Understanding how people interact with, carry and hold user equipment (UE) will be critical for the successful design and operation of future wireless networks. This is especially pertinent for cellular communications operating at millimetre-wave frequencies (e.g. 60 GHz), where blocking and shadowing of the UE by the user's body and other people in the environment can cause the link to go into outage and severely disrupt the transmission of data.Therefore future wireless network designers will require detailed models of the movement of people and UE usage behaviour within their intended area of coverage. In particular for small cell network architectures, the orientation of the user, UE and the probability of encountering an obstruction (e.g. another person) in the immediate surroundings. For larger-scale networks, the user's distance from the base station and their relative orientation may also be important. Using the results obtained from various field measurements, novel probability models which characterise the likelihood of being in line of sight (LOS), quasi-LOS (QLOS) or non-LOS (NLOS) will be developed.In order to validate in practice the theoretical results obtained in this Project, an in loco interaction with the Center for Wireless Innovation, Queen's University Belfast, one of the UK's largest research centers, focused on the physical layer of wireless communications systems. In fact, this interaction has taken place throughout the candidate's PhD and is continuing throughout his postdoctoral research, in which several successful joint works have been developed.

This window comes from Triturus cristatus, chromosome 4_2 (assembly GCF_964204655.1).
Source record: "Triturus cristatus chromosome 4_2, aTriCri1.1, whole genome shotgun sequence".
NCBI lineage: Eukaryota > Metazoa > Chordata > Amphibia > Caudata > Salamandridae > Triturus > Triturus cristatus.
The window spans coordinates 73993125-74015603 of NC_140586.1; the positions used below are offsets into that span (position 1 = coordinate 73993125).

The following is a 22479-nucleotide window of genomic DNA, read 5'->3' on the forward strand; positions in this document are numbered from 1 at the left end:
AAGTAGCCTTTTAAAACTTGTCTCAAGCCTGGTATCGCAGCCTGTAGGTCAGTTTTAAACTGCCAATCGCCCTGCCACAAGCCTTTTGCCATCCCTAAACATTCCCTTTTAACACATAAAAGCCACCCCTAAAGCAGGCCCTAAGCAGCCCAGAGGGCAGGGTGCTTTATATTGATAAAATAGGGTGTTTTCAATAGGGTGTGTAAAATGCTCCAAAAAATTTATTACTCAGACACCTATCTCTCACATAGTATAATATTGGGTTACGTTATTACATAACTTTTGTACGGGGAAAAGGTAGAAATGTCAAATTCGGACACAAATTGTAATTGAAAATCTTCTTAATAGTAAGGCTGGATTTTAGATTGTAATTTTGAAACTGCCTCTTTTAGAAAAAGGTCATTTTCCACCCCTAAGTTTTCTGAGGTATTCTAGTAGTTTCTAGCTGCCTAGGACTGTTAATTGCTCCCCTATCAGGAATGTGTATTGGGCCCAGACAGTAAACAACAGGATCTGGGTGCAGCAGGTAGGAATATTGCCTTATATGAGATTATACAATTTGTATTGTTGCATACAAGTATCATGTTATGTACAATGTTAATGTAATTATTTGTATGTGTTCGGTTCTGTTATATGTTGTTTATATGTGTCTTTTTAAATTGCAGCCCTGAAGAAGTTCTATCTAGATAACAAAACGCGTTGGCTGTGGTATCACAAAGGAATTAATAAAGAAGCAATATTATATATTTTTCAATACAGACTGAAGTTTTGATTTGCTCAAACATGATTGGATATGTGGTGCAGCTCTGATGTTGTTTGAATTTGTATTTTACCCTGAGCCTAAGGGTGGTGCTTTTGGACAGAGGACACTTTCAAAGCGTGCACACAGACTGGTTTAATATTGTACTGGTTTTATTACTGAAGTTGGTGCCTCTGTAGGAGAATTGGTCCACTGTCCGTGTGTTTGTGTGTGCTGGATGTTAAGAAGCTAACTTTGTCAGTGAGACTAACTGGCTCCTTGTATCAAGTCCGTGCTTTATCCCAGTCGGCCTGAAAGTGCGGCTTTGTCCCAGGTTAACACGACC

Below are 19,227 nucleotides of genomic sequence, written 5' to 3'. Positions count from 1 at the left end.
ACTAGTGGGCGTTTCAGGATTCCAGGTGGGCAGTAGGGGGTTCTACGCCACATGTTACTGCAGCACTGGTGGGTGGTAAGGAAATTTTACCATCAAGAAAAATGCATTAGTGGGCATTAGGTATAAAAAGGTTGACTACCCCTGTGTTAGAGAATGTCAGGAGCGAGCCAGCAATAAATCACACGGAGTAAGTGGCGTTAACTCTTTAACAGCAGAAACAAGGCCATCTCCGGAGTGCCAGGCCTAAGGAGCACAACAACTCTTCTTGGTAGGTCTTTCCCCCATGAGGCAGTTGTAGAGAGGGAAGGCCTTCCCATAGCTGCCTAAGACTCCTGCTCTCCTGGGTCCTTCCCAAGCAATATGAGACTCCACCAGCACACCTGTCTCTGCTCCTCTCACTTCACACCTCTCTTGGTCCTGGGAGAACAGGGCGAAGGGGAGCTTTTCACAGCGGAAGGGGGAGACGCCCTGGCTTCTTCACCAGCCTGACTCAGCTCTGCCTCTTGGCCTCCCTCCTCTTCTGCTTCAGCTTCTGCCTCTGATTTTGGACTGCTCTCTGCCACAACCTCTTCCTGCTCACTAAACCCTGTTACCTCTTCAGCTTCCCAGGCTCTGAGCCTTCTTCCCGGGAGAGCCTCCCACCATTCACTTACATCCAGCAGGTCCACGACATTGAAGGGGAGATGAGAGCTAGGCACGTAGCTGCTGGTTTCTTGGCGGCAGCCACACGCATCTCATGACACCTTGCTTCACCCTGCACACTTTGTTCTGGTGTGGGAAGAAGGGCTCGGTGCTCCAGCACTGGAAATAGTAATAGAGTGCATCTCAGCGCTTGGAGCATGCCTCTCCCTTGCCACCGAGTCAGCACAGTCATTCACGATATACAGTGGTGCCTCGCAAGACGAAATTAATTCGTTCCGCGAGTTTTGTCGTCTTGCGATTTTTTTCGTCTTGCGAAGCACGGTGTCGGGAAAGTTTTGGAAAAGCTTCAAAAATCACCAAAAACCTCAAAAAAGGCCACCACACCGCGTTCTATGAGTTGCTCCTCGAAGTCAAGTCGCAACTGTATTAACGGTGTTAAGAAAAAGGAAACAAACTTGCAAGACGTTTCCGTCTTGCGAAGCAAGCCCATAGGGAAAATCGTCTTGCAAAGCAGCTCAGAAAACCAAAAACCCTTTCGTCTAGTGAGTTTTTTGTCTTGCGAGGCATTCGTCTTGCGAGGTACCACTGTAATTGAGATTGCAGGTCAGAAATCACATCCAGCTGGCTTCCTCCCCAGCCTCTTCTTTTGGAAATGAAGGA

News published in Agência FAPESP Newsletter about the scholarship: